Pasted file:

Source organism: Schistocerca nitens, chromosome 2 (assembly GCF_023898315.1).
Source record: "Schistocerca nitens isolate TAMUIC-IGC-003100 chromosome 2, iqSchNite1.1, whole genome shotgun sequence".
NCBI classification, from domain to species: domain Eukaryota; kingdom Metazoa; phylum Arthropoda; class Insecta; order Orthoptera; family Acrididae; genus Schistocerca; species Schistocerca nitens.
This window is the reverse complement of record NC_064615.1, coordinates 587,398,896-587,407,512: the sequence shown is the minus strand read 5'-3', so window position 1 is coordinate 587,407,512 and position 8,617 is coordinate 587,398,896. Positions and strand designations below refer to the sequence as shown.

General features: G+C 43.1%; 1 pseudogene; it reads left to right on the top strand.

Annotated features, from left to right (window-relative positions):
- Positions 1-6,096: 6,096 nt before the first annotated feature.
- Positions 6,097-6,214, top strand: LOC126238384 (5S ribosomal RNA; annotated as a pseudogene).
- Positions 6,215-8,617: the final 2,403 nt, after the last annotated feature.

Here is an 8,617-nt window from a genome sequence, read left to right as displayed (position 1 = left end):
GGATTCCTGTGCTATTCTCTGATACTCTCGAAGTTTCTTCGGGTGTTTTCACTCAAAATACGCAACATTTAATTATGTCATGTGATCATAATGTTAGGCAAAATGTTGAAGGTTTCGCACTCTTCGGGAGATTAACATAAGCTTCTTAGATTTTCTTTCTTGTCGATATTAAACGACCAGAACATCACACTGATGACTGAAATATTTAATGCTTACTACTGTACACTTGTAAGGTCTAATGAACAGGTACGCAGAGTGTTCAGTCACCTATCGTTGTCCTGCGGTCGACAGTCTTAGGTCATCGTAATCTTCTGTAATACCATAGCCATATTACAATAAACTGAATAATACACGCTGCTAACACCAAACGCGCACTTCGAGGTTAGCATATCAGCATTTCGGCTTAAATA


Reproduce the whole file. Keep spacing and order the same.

Source organism: Schistocerca nitens, chromosome 2 (assembly GCF_023898315.1).
Source record: "Schistocerca nitens isolate TAMUIC-IGC-003100 chromosome 2, iqSchNite1.1, whole genome shotgun sequence".
NCBI classification, from domain to species: domain Eukaryota; kingdom Metazoa; phylum Arthropoda; class Insecta; order Orthoptera; family Acrididae; genus Schistocerca; species Schistocerca nitens.
This window is the reverse complement of record NC_064615.1, coordinates 587,398,896-587,407,512: the sequence shown is the minus strand read 5'-3', so window position 1 is coordinate 587,407,512 and position 8,617 is coordinate 587,398,896. Positions and strand designations below refer to the sequence as shown.

General features: G+C 43.1%; 1 pseudogene; it reads left to right on the top strand.

Annotated features, from left to right (window-relative positions):
- Positions 1-6,096: 6,096 nt before the first annotated feature.
- Positions 6,097-6,214, top strand: LOC126238384 (5S ribosomal RNA; annotated as a pseudogene).
- Positions 6,215-8,617: the final 2,403 nt, after the last annotated feature.

Here is an 8,617-nt window from a genome sequence, read left to right as displayed (position 1 = left end):
GGATTCCTGTGCTATTCTCTGATACTCTCGAAGTTTCTTCGGGTGTTTTCACTCAAAATACGCAACATTTAATTATGTCATGTGATCATAATGTTAGGCAAAATGTTGAAGGTTTCGCACTCTTCGGGAGATTAACATAAGCTTCTTAGATTTTCTTTCTTGTCGATATTAAACGACCAGAACATCACACTGATGACTGAAATATTTAATGCTTACTACTGTACACTTGTAAGGTCTAATGAACAGGTACGCAGAGTGTTCAGTCACCTATCGTTGTCCTGCGGTCGACAGTCTTAGGTCATCGTAATCTTCTGTAATACCATAGCCATATTACAATAAACTGAATAATACACGCTGCTAACACCAAACGCGCACTTCGAGGTTAGCATATCAGCATTTCGGCTTAAATA